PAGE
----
QM foundations & nature of time
seminar
relaxed discussions about the foundations
of physics
every Tuesday at 18 Warsaw time
Paweł Błasiak, Jarosław
Duda, contact: jaroslaw.duda@uj.edu.pl
2020-08-18 |
Robert
Close (Clark College) Classical Wave Mechanics This is an attempt to describe elementary particles using classical
continuum mechanics. First, a wave equation is derived for infinitesimal
shear waves in an elastic solid. Next, a change of variables is used to
describe the waves in terms of classical spin angular momentum density, which
is the field whose curl is equal to twice the classical momentum density. The
second-order wave equation is then converted to a first-order Dirac equation.
Plane wave solutions are presented, and the dynamical operators of
relativistic quantum mechanics are derived. Wave interference gives rise to
the Pauli exclusion principle and electromagnetic potentials. (draft) https://us02web.zoom.us/j/86307810379?pwd=TU5aRm5ZaTVJNTFLdW8rZkdSdVlzdz09 Passcode: 9m6Ndh |
2020-08-11 |
Christopher
Halcrow (Leeds) Nuclei as Skyrmions In standard models of nuclear
physics, nuclei are described as point particles with spin and isospin
degrees of freedom. The baryon number (the number of protons plus the
number of neutrons) is conserved in nuclear interactions - this fact is
usually put in “by hand”. In contrast, the Skyrme
model describes nuclei as topological solitons. The baryon number is
conserved due to a topological invariant of the theory while spin and isospin
appear as quantised isometries of the system.
This talk is in two parts: first, I will try and convince you that the Skyrme model is a reasonable model of nuclear
physics. It reproduces several known phenomena: nuclear
clustering, isospin symmetry and rotational bands in energy spectra. I
will then show that the Skyrme model is very
different than standard nuclear models: the notion of position breaks
down, the Deuteron is a torus and novel scatterings can take place.
These surprising facts can give new explanations for some nuclear properties.
For instance, the existence of a toroidal Skyrmion
explains the attractive spin-orbit force in the nucleon-nucleon interaction
as shown recently in arXiv:2007.01304. I will explain this
phenomena assuming no background knowledge of Skyrmions
or nuclear physics. (article,
slides) |
2020-08-04 |
Krzysztof Pomorski (UC
Dublin) From superfluidity to cosmology and elementary particles (based on
"The
universe in helium droplet" by G. Volovik”) |
2020-07-28 |
Jarek Duda (JU) Discussion: are there
experiments proving or disproving time symmetry? Time/CPT symmetry is at heart of many models of physics, like unitary
evolution in quantum mechanics, or Lagrangian
formalism we use from classical mechanics, electromagnetism, up to general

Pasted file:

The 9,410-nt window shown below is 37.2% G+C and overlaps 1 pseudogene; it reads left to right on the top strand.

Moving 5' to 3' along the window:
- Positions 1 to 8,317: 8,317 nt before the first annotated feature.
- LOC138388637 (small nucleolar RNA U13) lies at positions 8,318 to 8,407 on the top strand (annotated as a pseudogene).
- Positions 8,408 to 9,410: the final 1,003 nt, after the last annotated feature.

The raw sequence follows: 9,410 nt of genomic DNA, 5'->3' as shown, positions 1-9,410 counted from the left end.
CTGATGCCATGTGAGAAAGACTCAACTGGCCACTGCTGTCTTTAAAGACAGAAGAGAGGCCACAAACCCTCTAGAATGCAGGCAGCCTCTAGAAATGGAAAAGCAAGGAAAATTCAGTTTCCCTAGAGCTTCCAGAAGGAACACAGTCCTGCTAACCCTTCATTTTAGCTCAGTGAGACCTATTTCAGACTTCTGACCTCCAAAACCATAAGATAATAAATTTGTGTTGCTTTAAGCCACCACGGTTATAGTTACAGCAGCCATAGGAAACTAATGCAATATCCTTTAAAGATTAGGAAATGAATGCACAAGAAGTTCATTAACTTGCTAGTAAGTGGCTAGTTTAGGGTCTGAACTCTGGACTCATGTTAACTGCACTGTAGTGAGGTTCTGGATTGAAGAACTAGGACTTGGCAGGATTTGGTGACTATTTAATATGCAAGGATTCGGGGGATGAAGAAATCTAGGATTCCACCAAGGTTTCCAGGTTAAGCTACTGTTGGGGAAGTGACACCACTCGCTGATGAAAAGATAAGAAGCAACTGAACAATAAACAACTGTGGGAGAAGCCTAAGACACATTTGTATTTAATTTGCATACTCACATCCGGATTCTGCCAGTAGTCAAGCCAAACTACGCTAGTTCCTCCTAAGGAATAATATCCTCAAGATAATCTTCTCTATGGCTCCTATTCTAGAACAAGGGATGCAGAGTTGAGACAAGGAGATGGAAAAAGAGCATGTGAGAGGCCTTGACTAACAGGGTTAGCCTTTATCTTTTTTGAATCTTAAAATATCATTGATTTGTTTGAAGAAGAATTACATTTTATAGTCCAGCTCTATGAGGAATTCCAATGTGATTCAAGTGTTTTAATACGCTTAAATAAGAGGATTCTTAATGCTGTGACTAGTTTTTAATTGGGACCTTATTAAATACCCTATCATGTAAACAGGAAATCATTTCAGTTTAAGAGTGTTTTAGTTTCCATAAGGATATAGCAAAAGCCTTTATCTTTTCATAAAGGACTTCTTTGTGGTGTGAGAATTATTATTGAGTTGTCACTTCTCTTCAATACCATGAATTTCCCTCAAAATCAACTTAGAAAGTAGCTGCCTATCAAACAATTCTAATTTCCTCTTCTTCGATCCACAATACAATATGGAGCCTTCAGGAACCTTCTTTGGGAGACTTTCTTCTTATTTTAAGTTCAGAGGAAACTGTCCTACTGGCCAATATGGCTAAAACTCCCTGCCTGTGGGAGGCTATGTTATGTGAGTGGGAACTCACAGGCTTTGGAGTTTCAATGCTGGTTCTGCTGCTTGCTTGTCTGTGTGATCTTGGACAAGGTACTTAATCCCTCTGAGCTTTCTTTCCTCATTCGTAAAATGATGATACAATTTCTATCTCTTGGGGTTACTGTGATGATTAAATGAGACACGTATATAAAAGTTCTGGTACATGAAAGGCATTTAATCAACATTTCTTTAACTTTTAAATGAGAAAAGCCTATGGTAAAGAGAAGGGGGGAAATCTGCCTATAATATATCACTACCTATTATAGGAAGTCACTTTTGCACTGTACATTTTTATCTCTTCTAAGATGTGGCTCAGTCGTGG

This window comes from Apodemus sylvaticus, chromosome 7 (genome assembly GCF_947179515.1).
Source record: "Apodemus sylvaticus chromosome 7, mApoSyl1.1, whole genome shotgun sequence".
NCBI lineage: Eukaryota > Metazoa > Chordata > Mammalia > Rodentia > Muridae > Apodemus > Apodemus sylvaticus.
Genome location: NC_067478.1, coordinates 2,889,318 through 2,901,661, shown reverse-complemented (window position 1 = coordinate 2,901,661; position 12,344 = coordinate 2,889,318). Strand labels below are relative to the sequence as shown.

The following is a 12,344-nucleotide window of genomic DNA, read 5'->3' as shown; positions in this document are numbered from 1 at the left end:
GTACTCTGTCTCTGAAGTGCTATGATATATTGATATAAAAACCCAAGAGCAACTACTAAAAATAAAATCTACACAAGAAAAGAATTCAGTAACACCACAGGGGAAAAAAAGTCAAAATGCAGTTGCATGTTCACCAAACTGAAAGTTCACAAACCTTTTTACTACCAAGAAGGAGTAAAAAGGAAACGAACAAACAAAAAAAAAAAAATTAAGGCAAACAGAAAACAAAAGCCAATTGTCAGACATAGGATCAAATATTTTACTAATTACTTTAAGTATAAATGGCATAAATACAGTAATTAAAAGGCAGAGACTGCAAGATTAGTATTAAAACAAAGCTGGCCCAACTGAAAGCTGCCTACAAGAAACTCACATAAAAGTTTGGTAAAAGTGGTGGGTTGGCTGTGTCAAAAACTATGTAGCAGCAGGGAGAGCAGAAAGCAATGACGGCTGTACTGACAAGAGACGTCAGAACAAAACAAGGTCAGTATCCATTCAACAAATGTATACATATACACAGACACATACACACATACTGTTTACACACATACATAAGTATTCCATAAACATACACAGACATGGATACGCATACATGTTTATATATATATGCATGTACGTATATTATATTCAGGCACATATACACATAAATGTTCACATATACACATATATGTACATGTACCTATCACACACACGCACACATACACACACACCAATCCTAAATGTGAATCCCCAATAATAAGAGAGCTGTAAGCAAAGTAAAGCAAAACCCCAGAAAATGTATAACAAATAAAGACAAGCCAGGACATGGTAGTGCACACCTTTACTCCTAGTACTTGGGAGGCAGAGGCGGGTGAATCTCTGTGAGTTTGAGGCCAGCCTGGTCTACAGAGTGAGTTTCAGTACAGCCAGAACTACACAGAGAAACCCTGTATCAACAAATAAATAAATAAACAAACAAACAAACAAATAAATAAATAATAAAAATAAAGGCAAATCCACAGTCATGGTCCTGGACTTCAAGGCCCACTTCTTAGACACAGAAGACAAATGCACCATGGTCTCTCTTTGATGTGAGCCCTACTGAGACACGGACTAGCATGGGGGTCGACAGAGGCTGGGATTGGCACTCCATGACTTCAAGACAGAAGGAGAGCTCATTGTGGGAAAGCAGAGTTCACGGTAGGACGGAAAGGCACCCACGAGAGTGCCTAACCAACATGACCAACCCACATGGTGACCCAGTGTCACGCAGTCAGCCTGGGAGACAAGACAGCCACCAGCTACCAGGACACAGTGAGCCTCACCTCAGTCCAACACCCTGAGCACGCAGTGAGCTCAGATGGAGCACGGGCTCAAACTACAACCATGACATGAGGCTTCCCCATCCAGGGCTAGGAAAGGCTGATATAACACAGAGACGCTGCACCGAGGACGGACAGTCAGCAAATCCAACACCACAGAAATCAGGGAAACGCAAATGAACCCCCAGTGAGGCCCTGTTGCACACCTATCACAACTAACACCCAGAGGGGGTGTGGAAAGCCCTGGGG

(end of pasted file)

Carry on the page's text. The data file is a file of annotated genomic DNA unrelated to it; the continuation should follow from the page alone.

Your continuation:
relativity and quantum field theories. However, this symmetry is quite
nonintuitive, very difficult to really accept – mainly due to thermodynamical counterarguments. Let us try to discuss these arguments, especially experiment-based. I
will present some for us to discuss (adding more is welcomed), for example:
Wheeler’s, delayed choice quantum eraser (DCQE), “asking photons where they
have been”, “photonic quantum routers”, Shor algorithm as more sophisticated
DCQE, also: Anderson localization (starting with rho~sin^2 in [0,1]), Born
rule, Bell violation. (slides, video) |
2020-07-21 |
Kenneth Wharton (SJSU) Bell's Theorem: Implications and
Misapprehensions Despite the fact that Bell’s
Theorem tells us something profound about our universe, there are still many
misapprehensions about exactly what it means, even among physicists. For example, it is often incorrectly
characterized as disproving hidden variables, or proving
action-at-a-distance. Even experts in
quantum foundations are sometimes unaware of subtleties concerning the role
of an “arrow of time” in Bell’s analysis and the possibilities of using retrocausation to model quantum entanglement in a
locally-mediated, spacetime-based framework.
This talk will attempt to clarify these and other issues, detailing an
explicit retrocausal model which accounts for
maximally entangled states. (article,
slides) |
2020-07-14 |
Arkadiusz Jadczyk (Toulouse, CNRS) Order
out of chaos. Fractals out of qubits. Theory can predict what happens when several non-commuting observables
are being simultaneously measured. The results of such repetitive measurements are random and
chaotic, but distinct and organized fractal attractors may arise. We study
quantum iterated function systems for a qubit, where measurements and quantum
jumps are implemented by Moebius transformations of the Bloch sphere. As an
example, a quantum fractal resulting from non-commuting parabolic
transformations is discussed in detail. (slides,
book) |
2020-07-07 |
Robert Brady (Cambridge) In memoriam: Yves Couder Yves Couder
died on 2 April 2019. He showed how to make droplets of oil bounce on an oil
surface, spawning a renewed interest in the net forces between oscillating
systems. Bouncing droplets are governed by the ordinary equations of
Newtonian mechanics, yet experimentally their motion mimics the known
equations of special relativity, electromagnetism, and quantum mechanics. I
will show why this is the case, in an idealised
system where the pumping acceleration can be neglected. I will then briefly
discuss my ongoing research in a related system in superfluid helium, where
pumping is superfluous and the predictions may be tested against experiment. In order to maintain your